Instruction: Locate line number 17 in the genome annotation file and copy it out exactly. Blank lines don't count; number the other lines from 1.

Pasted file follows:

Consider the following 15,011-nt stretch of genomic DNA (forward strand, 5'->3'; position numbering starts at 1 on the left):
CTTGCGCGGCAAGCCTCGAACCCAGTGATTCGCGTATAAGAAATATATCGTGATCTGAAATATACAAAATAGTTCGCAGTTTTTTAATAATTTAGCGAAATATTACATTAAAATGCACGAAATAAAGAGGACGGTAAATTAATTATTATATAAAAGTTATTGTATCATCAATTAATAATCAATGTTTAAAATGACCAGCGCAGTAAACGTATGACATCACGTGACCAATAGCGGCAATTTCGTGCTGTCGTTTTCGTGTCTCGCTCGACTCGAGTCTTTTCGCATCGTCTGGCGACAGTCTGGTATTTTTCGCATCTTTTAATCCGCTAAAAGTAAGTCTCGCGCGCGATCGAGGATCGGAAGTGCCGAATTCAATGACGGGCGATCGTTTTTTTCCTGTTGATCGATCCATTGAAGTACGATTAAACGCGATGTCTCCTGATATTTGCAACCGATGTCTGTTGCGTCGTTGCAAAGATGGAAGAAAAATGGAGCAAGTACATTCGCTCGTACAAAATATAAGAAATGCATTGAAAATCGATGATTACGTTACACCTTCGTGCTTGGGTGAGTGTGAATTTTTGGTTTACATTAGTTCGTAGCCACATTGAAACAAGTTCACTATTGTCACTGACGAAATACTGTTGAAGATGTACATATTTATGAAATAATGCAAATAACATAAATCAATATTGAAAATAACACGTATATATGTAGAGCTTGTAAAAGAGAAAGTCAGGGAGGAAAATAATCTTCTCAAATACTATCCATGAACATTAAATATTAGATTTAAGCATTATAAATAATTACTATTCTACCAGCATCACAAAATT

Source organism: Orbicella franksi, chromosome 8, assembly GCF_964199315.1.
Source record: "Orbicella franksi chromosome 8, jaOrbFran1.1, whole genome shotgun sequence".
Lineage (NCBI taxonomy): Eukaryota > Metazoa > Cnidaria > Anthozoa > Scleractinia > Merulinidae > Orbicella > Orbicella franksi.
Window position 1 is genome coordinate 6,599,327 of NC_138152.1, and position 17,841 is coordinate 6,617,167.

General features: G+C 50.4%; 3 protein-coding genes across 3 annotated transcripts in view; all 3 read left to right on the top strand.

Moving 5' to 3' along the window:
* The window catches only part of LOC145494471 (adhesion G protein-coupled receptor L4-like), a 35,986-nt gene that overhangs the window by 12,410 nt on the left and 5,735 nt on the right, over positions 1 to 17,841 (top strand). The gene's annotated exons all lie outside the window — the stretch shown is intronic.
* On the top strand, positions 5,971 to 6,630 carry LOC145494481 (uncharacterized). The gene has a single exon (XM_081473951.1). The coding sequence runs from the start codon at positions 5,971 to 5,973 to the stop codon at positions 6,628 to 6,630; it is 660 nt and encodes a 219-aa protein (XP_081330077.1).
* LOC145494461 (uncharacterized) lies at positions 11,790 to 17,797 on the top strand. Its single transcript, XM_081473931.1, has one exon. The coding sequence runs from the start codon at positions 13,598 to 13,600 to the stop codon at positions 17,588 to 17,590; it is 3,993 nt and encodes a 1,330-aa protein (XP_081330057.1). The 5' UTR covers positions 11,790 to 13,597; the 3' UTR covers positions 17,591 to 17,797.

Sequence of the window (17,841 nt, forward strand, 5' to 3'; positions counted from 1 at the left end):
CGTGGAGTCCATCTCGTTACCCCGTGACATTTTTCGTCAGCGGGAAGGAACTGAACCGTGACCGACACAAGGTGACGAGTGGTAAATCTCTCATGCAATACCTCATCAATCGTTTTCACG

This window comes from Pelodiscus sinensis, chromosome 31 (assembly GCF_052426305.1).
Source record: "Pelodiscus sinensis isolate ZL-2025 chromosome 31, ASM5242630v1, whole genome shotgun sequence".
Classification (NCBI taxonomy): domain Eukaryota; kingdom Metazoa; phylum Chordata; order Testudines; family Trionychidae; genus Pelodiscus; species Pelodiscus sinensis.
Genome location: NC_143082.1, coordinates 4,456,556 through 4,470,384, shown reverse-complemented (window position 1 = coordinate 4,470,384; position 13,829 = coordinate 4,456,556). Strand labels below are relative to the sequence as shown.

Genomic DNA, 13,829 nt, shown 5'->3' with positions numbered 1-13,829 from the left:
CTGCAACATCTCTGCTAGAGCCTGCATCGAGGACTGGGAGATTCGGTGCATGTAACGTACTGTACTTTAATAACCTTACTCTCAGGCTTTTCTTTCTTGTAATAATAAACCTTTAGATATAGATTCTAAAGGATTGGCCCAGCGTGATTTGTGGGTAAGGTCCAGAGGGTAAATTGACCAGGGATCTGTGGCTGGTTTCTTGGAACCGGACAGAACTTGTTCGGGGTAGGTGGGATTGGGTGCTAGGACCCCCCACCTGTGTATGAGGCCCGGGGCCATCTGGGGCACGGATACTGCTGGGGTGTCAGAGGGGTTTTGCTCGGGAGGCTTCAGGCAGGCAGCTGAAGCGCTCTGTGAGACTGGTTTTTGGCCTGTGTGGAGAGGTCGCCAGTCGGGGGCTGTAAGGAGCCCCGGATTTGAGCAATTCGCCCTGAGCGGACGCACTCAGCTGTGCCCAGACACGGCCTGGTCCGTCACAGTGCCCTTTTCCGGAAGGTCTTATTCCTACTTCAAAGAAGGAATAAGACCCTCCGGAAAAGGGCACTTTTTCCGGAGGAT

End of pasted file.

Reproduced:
Genome location: NC_143082.1, coordinates 4,456,556 through 4,470,384, shown reverse-complemented (window position 1 = coordinate 4,470,384; position 13,829 = coordinate 4,456,556). Strand labels below are relative to the sequence as shown.